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It's subjective. Some people just seem to have inbuilt good timing, others, who've played for years, don't seem to notice a skipped beat, an added beat, slowing down, etc. And for those, a metronome probably won't help. I've tried drum machines with them, and they didn't help either.Generally they're folks that play by themselves for long periods. It ...


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You're definitely on the right track. Modifying the tempo of whatever you're working on is crucial to developing your skills as a guitar player. Playing with a click (the metronome) is very important in developing what I call your "inner metronome". If you can't play on beat, then when you play with a band or have to perform by yourself your tempo will be ...


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I just did a project like this. Some things that I found helpful: There are programs that will slow down an audio file without changing its pitch, which can help to hear fine details. If possible, it's better to do this on non-lossy audio files (e.g., raw CD rips) than on mp3s. Headphones may be better than speakers for this kind of task (then again, maybe ...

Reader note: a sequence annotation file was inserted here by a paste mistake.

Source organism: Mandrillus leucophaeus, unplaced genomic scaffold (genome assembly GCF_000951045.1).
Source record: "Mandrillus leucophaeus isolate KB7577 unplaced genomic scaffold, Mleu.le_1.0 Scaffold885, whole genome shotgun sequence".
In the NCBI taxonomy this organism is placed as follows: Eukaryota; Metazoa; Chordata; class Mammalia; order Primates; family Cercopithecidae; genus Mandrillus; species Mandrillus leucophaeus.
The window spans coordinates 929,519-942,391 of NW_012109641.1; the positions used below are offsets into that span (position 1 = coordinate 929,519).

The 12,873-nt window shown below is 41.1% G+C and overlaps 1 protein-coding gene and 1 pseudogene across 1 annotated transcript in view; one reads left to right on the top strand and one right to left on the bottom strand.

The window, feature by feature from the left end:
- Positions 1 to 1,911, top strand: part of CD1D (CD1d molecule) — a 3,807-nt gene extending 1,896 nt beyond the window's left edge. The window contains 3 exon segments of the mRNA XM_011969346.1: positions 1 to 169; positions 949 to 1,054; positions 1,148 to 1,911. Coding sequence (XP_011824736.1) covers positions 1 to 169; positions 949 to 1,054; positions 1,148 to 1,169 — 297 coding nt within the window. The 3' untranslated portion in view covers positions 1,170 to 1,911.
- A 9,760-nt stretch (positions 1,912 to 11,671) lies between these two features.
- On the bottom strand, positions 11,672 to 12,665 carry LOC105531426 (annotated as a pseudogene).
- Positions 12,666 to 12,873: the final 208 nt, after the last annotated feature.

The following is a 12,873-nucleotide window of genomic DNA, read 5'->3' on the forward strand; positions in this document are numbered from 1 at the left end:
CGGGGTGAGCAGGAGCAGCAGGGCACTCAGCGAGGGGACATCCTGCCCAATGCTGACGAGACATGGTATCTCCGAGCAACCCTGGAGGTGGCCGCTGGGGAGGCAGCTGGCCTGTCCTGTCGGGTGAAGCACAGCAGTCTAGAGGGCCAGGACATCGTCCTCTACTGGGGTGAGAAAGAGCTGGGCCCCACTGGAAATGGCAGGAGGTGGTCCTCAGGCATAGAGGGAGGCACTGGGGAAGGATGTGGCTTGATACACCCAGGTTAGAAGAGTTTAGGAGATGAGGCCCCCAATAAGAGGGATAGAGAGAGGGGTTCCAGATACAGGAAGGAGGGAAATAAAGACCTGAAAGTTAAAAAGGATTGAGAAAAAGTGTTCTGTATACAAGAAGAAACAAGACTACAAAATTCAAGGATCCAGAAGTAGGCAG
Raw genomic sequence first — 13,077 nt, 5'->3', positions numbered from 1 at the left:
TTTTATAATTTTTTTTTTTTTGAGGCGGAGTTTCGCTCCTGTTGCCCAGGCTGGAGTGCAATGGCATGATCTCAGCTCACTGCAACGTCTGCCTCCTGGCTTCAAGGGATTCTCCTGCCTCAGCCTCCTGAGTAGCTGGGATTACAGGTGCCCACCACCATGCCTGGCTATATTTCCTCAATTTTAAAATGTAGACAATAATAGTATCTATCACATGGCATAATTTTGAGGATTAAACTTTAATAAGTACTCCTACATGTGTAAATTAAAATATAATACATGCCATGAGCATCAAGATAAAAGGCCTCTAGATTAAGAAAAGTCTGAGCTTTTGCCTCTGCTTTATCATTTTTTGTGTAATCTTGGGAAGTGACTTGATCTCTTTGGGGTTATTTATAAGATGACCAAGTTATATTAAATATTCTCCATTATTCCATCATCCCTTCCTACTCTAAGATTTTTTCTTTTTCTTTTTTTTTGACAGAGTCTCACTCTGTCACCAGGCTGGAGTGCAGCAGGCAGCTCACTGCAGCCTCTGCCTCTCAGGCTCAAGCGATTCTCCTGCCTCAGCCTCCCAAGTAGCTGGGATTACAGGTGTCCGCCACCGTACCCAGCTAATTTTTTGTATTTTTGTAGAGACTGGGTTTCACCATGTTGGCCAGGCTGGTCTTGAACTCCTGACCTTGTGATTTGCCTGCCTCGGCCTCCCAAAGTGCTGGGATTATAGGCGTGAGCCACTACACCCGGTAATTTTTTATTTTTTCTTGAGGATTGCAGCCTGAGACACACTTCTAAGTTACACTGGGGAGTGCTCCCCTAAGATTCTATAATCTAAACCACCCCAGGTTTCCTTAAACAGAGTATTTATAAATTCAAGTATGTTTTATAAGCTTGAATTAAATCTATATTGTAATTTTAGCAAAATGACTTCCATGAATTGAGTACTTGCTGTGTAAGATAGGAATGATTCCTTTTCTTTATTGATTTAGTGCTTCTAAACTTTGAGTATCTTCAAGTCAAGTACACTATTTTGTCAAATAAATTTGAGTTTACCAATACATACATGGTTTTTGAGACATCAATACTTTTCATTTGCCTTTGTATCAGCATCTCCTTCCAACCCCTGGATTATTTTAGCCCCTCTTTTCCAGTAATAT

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You could try figuring out the chords to the song (or look online) and go up the scale from the root notes on a per chord basis, trying to match the pitch that's being sung that is also NOT the lead vocals, I guess. This assumes that you know some theory and can play an instrument though. This would be rather tedious, but it's how I'd do it since I'm ...


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I am a big fan of solfege, you know, "do, re, mi." ("do" is pronounced like "dough", not "doo") There is a lot of (ego-based) disagreement about whether to use the fixed-do or the movable-do system. If you want to develop both the ability to read a melody and, having heard a melody, the ability to write it down, I would practice with movable do. Fixed do is ...



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